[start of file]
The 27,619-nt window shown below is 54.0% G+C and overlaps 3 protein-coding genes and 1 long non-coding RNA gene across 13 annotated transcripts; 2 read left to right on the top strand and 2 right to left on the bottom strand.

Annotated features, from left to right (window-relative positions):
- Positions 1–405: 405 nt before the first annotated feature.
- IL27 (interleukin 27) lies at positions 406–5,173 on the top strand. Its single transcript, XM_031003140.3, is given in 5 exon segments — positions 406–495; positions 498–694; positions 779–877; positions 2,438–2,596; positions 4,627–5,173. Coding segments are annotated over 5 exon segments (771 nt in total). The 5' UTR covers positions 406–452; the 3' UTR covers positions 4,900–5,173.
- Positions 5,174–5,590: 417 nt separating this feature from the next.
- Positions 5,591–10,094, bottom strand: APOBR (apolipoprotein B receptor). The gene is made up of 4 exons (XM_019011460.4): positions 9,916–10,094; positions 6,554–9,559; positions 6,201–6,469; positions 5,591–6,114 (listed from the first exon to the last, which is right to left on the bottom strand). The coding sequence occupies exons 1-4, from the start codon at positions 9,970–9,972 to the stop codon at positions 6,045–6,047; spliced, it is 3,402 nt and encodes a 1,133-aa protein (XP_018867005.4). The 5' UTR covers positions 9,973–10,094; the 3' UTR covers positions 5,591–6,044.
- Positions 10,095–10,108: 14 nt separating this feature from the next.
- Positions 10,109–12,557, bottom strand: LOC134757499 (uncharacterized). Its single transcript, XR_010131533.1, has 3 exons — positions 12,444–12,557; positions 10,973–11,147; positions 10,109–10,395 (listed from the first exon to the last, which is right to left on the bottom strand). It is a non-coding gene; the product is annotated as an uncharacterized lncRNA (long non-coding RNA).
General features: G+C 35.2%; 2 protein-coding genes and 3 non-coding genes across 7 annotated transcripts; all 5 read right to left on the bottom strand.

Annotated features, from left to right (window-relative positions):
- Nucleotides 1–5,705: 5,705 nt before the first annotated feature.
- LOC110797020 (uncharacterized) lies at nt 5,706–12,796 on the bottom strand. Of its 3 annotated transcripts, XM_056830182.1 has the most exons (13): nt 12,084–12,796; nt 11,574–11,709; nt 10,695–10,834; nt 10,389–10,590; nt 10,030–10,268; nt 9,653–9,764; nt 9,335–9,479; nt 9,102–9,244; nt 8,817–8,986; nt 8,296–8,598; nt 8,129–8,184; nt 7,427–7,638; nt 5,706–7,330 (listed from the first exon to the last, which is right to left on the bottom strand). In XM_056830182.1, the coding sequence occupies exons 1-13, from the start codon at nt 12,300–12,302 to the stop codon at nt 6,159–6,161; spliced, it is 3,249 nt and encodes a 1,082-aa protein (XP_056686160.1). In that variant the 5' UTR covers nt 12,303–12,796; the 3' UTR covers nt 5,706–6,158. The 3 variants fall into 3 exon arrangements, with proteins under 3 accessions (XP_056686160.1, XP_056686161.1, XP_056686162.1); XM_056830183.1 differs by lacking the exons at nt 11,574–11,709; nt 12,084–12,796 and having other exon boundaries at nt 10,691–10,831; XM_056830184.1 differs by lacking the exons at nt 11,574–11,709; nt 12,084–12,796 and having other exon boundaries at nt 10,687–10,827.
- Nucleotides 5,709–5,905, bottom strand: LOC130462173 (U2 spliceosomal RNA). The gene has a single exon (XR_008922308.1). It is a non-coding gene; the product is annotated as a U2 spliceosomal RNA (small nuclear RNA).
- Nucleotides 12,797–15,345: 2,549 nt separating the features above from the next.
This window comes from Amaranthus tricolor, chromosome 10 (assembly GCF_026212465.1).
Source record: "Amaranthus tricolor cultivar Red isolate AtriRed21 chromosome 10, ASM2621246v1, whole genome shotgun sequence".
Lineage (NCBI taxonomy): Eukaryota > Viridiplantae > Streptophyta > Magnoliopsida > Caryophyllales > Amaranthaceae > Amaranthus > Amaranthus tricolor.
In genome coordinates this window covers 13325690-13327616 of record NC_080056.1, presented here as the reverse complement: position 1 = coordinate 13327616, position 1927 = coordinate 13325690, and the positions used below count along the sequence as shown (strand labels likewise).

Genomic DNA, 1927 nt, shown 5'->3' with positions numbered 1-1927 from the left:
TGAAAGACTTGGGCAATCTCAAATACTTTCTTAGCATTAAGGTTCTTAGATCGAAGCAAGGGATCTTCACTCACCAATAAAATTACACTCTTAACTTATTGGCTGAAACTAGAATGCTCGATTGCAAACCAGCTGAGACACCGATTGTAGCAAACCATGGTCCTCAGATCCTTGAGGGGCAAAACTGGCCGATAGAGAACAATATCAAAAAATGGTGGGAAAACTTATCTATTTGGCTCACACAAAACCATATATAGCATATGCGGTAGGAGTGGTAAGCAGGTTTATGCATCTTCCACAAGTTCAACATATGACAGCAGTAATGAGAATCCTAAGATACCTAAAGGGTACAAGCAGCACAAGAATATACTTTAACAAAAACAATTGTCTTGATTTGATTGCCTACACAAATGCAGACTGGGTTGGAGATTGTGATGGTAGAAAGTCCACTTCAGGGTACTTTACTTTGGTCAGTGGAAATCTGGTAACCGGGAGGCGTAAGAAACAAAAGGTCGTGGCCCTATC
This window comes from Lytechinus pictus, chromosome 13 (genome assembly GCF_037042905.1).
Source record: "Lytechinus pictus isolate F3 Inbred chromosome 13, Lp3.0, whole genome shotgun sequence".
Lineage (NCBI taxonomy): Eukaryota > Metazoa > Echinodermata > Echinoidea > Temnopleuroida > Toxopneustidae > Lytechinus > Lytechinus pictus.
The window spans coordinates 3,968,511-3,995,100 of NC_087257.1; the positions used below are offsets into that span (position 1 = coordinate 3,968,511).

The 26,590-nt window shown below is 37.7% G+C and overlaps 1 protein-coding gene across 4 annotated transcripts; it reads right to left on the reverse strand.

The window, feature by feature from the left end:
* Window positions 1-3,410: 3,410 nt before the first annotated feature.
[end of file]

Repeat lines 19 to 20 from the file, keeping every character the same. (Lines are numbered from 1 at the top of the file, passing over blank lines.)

Genomic DNA, 1927 nt, shown 5'->3' with positions numbered 1-1927 from the left:
TGAAAGACTTGGGCAATCTCAAATACTTTCTTAGCATTAAGGTTCTTAGATCGAAGCAAGGGATCTTCACTCACCAATAAAATTACACTCTTAACTTATTGGCTGAAACTAGAATGCTCGATTGCAAACCAGCTGAGACACCGATTGTAGCAAACCATGGTCCTCAGATCCTTGAGGGGCAAAACTGGCCGATAGAGAACAATATCAAAAAATGGTGGGAAAACTTATCTATTTGGCTCACACAAAACCATATATAGCATATGCGGTAGGAGTGGTAAGCAGGTTTATGCATCTTCCACAAGTTCAACATATGACAGCAGTAATGAGAATCCTAAGATACCTAAAGGGTACAAGCAGCACAAGAATATACTTTAACAAAAACAATTGTCTTGATTTGATTGCCTACACAAATGCAGACTGGGTTGGAGATTGTGATGGTAGAAAGTCCACTTCAGGGTACTTTACTTTGGTCAGTGGAAATCTGGTAACCGGGAGGCGTAAGAAACAAAAGGTCGTGGCCCTATC